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Disney Creates Robotic Acrobats, Phone Bone, and Driving School for Flying Cars

I know it’s been a while since I’ve posted on my page. With end of school and travel, and good ole summer time feels it’s been a challenge.

But I’m back!

And this morning we get back into the allure of robotics and more with Mark Starling and the crew at First News 570.

I Want to Go to Tomorrowland

I Want to Go to Tomorrowland

The Word is Pronounced “ˈlôrəl,ˈlärəl/”, ZTE Strikes Back, Apple TV Replaces Cable, & Senate Votes While House Yawns

I liked the Internet more when you had to use sendmail to actually send an email and only nerds and academics used the thing. The latest, shiny, Internet thing has caused grown ass people to question their hearing trying to discern the words “Yanny” and “Laurel” from a fuzzy audio recording. I can implement this stuff, but don’t understand the allure.

Definitely not, Laurel

Definitely not, Laurel

I talk about Yanny (not to be confused with Yoni), ZTE, and cable this week on First News 570 with Mark Starling. Make sure you listen in every Thursday morning.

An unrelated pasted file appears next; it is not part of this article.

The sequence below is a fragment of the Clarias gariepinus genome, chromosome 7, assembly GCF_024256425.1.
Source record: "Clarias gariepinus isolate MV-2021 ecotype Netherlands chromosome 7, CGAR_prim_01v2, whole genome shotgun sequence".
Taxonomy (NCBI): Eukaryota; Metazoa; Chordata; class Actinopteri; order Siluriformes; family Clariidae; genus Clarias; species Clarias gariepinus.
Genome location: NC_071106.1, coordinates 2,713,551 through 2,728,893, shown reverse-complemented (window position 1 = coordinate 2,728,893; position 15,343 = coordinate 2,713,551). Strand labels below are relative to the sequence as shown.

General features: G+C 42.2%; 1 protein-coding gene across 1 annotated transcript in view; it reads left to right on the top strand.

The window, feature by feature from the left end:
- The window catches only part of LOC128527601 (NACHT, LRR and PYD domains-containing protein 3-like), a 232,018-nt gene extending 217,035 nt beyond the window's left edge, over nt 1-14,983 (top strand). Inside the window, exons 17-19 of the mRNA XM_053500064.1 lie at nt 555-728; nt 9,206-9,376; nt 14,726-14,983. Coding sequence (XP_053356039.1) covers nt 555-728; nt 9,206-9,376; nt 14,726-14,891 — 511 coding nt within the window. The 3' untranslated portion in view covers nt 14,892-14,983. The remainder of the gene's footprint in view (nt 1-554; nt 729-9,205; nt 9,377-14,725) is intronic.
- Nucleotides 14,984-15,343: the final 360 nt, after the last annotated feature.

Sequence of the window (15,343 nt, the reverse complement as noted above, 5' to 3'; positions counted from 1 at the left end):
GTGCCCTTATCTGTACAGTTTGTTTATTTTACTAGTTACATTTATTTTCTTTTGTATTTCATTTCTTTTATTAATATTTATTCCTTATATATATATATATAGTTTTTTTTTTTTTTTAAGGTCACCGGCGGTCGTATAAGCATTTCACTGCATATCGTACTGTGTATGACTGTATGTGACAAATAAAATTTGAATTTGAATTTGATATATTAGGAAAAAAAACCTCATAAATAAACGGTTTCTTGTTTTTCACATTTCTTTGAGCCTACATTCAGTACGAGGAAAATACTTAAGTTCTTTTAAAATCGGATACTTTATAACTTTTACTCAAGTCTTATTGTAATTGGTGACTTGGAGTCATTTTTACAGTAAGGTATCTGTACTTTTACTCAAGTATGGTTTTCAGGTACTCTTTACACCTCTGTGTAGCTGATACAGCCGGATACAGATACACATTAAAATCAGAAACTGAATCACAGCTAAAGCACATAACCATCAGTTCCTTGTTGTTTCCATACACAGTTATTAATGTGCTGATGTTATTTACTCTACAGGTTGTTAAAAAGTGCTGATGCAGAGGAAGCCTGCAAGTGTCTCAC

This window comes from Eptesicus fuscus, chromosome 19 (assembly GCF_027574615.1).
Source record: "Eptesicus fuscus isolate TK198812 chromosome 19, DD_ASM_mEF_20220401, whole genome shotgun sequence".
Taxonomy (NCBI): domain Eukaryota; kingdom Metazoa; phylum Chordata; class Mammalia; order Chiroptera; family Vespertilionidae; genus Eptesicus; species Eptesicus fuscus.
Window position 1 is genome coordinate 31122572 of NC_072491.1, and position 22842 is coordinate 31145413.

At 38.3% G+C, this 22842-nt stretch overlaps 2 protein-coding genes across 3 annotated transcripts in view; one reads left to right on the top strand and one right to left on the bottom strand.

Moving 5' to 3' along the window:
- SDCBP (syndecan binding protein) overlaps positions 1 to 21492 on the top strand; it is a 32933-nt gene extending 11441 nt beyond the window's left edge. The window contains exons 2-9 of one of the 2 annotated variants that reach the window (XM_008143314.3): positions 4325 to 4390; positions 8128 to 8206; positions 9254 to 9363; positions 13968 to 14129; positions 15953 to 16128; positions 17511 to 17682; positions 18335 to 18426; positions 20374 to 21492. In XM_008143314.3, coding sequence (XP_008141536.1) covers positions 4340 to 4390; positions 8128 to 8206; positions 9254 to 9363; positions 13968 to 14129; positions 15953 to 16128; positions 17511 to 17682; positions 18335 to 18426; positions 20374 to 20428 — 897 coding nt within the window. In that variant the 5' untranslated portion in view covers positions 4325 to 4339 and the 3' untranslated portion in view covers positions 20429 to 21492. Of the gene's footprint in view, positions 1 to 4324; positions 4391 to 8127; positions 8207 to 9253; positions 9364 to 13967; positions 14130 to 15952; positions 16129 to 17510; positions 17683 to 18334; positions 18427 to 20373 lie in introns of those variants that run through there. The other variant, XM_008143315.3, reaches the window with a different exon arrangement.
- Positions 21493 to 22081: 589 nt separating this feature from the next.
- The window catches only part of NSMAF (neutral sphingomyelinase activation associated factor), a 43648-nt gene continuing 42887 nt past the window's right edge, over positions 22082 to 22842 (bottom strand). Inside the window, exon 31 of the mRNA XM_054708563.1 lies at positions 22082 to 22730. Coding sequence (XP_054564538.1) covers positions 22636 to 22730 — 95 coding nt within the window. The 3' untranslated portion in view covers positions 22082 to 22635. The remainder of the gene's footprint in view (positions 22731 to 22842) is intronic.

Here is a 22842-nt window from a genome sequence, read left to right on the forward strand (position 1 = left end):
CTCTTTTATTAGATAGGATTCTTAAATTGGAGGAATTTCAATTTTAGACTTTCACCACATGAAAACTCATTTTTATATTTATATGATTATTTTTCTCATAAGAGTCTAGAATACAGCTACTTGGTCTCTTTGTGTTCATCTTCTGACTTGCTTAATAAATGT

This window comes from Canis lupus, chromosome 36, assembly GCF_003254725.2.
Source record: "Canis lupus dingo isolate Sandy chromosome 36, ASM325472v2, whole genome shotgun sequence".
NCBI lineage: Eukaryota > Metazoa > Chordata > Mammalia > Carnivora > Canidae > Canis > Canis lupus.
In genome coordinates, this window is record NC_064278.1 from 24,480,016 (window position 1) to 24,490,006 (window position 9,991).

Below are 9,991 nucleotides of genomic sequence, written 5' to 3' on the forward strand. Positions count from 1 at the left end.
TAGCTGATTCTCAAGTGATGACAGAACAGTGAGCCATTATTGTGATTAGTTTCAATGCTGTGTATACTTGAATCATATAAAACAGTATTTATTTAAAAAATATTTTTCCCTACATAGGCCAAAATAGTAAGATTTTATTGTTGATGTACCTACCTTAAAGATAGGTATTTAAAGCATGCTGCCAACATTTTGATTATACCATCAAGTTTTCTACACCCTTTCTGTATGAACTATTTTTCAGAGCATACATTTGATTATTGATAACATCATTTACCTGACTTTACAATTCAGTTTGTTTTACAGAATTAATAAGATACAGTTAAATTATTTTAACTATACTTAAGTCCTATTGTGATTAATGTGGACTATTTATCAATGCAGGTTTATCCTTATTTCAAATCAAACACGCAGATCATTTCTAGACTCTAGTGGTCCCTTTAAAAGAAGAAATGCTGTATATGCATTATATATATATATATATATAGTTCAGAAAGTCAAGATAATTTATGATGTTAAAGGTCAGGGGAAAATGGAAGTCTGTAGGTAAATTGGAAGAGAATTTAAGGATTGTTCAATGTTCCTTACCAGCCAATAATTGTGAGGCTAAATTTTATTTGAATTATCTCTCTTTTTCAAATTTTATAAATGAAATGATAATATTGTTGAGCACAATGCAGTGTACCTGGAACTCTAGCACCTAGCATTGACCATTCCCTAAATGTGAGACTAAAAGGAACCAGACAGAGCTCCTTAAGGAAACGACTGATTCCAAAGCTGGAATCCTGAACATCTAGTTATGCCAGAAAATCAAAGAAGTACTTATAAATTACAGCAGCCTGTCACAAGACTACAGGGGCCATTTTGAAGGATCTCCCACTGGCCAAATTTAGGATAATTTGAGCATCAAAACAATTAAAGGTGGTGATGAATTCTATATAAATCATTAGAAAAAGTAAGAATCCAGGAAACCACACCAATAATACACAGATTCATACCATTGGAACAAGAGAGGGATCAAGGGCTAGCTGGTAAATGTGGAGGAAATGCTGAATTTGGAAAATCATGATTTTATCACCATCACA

For the record, the word that was spoken is “Laurel”. Unless you have better things to do, or live under a rock, you may have noticed that many usually rational people fell into another Internet trap of listening to a poorly recorded word and determining if the spoken word was “Laurel” or “Yanny”. Not to be confused with Yanni. And yes, I heard the word spoken as Laurel. People I respect and thought were “alright” claimed that they heard “Yanny”, when in actuality, said that they hired an opera singer to speak the word Laurel for its records. The Internet has a penchant for new and shiny things, what makes this worse than the dress is that a whole bunch of adults wasted time on a sensation started by some high school kids. I hate the Internet.